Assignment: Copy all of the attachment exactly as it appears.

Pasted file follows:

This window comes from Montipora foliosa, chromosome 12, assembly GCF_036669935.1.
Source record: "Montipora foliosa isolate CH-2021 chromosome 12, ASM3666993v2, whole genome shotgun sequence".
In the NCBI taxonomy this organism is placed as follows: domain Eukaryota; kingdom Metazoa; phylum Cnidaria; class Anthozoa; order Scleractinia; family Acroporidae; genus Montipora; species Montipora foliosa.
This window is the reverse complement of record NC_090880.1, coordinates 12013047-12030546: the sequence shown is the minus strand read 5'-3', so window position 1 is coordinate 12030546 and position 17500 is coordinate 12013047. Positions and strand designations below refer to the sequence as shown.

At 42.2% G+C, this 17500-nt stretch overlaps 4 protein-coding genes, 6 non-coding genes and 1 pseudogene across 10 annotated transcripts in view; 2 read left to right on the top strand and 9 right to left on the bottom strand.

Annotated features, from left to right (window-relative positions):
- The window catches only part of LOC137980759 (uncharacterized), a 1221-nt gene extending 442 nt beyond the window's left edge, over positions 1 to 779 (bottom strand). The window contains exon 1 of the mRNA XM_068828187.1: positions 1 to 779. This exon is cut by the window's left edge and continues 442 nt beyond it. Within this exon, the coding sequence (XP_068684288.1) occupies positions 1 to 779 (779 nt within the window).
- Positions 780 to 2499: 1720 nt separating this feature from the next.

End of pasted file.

This window comes from Montipora foliosa, chromosome 12, assembly GCF_036669935.1.
Source record: "Montipora foliosa isolate CH-2021 chromosome 12, ASM3666993v2, whole genome shotgun sequence".
In the NCBI taxonomy this organism is placed as follows: domain Eukaryota; kingdom Metazoa; phylum Cnidaria; class Anthozoa; order Scleractinia; family Acroporidae; genus Montipora; species Montipora foliosa.
This window is the reverse complement of record NC_090880.1, coordinates 12013047-12030546: the sequence shown is the minus strand read 5'-3', so window position 1 is coordinate 12030546 and position 17500 is coordinate 12013047. Positions and strand designations below refer to the sequence as shown.

At 42.2% G+C, this 17500-nt stretch overlaps 4 protein-coding genes, 6 non-coding genes and 1 pseudogene across 10 annotated transcripts in view; 2 read left to right on the top strand and 9 right to left on the bottom strand.

Annotated features, from left to right (window-relative positions):
- The window catches only part of LOC137980759 (uncharacterized), a 1221-nt gene extending 442 nt beyond the window's left edge, over positions 1 to 779 (bottom strand). The window contains exon 1 of the mRNA XM_068828187.1: positions 1 to 779. This exon is cut by the window's left edge and continues 442 nt beyond it. Within this exon, the coding sequence (XP_068684288.1) occupies positions 1 to 779 (779 nt within the window).
- Positions 780 to 2499: 1720 nt separating this feature from the next.